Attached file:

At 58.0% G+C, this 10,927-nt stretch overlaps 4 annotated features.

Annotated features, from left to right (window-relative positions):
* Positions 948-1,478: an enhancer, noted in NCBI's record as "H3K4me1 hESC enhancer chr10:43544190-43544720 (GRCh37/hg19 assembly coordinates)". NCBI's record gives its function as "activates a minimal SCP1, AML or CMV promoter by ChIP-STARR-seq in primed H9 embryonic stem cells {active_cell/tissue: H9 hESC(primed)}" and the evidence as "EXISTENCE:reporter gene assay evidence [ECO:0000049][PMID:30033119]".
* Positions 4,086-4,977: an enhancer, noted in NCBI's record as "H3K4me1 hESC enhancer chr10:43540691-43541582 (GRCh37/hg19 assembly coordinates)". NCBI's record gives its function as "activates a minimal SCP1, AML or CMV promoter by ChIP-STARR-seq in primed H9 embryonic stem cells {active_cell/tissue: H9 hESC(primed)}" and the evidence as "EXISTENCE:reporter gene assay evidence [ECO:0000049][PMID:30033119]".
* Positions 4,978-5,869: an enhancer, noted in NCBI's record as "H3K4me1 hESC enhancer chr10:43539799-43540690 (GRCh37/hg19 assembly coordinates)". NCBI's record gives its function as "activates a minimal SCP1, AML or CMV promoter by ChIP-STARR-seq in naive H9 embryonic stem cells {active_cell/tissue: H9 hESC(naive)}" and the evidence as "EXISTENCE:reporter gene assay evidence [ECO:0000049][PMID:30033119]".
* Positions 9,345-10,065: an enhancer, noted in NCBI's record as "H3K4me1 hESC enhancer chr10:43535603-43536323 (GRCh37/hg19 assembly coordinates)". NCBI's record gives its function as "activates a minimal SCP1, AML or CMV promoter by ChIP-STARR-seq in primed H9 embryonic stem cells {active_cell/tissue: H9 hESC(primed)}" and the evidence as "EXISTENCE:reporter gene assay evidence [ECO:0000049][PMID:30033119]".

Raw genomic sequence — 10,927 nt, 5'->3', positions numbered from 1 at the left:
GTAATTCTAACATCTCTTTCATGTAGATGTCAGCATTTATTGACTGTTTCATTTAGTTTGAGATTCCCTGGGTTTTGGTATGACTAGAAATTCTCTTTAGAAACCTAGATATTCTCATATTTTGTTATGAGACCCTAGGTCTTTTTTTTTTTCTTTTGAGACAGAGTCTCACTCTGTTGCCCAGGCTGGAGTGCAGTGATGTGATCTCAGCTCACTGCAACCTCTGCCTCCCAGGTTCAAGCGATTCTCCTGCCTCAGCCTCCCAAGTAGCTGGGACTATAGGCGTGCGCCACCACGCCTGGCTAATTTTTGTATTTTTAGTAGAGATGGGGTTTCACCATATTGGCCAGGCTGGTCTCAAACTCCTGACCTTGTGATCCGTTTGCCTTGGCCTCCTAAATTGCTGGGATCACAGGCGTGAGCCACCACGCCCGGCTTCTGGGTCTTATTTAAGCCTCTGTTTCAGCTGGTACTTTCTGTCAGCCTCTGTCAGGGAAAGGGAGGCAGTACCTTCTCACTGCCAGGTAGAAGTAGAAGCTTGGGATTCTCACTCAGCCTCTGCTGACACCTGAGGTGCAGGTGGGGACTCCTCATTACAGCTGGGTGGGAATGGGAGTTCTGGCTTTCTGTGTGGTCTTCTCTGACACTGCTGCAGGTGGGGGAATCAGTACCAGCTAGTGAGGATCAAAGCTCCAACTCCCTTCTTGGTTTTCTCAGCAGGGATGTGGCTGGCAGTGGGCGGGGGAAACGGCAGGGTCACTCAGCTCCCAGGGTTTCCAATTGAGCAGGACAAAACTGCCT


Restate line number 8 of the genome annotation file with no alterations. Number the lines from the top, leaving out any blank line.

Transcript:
GTAATTCTAACATCTCTTTCATGTAGATGTCAGCATTTATTGACTGTTTCATTTAGTTTGAGATTCCCTGGGTTTTGGTATGACTAGAAATTCTCTTTAGAAACCTAGATATTCTCATATTTTGTTATGAGACCCTAGGTCTTTTTTTTTTTCTTTTGAGACAGAGTCTCACTCTGTTGCCCAGGCTGGAGTGCAGTGATGTGATCTCAGCTCACTGCAACCTCTGCCTCCCAGGTTCAAGCGATTCTCCTGCCTCAGCCTCCCAAGTAGCTGGGACTATAGGCGTGCGCCACCACGCCTGGCTAATTTTTGTATTTTTAGTAGAGATGGGGTTTCACCATATTGGCCAGGCTGGTCTCAAACTCCTGACCTTGTGATCCGTTTGCCTTGGCCTCCTAAATTGCTGGGATCACAGGCGTGAGCCACCACGCCCGGCTTCTGGGTCTTATTTAAGCCTCTGTTTCAGCTGGTACTTTCTGTCAGCCTCTGTCAGGGAAAGGGAGGCAGTACCTTCTCACTGCCAGGTAGAAGTAGAAGCTTGGGATTCTCACTCAGCCTCTGCTGACACCTGAGGTGCAGGTGGGGACTCCTCATTACAGCTGGGTGGGAATGGGAGTTCTGGCTTTCTGTGTGGTCTTCTCTGACACTGCTGCAGGTGGGGGAATCAGTACCAGCTAGTGAGGATCAAAGCTCCAACTCCCTTCTTGGTTTTCTCAGCAGGGATGTGGCTGGCAGTGGGCGGGGGAAACGGCAGGGTCACTCAGCTCCCAGGGTTTCCAATTGAGCAGGACAAAACTGCCT